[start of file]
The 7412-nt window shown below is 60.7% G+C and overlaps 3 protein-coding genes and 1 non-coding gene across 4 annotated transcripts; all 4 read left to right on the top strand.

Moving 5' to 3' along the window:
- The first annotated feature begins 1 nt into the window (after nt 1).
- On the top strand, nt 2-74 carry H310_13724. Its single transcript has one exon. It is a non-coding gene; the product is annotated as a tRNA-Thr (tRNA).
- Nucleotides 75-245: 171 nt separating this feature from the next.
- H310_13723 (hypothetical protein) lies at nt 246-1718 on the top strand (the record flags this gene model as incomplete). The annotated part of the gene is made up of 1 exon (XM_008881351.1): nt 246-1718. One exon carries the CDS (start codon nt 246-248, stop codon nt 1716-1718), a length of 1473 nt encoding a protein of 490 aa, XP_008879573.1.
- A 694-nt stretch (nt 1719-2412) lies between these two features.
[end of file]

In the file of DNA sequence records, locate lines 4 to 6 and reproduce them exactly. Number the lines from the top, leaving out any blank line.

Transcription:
- On the top strand, nt 2-74 carry H310_13724. Its single transcript has one exon. It is a non-coding gene; the product is annotated as a tRNA-Thr (tRNA).
- Nucleotides 75-245: 171 nt separating this feature from the next.
- H310_13723 (hypothetical protein) lies at nt 246-1718 on the top strand (the record flags this gene model as incomplete). The annotated part of the gene is made up of 1 exon (XM_008881351.1): nt 246-1718. One exon carries the CDS (start codon nt 246-248, stop codon nt 1716-1718), a length of 1473 nt encoding a protein of 490 aa, XP_008879573.1.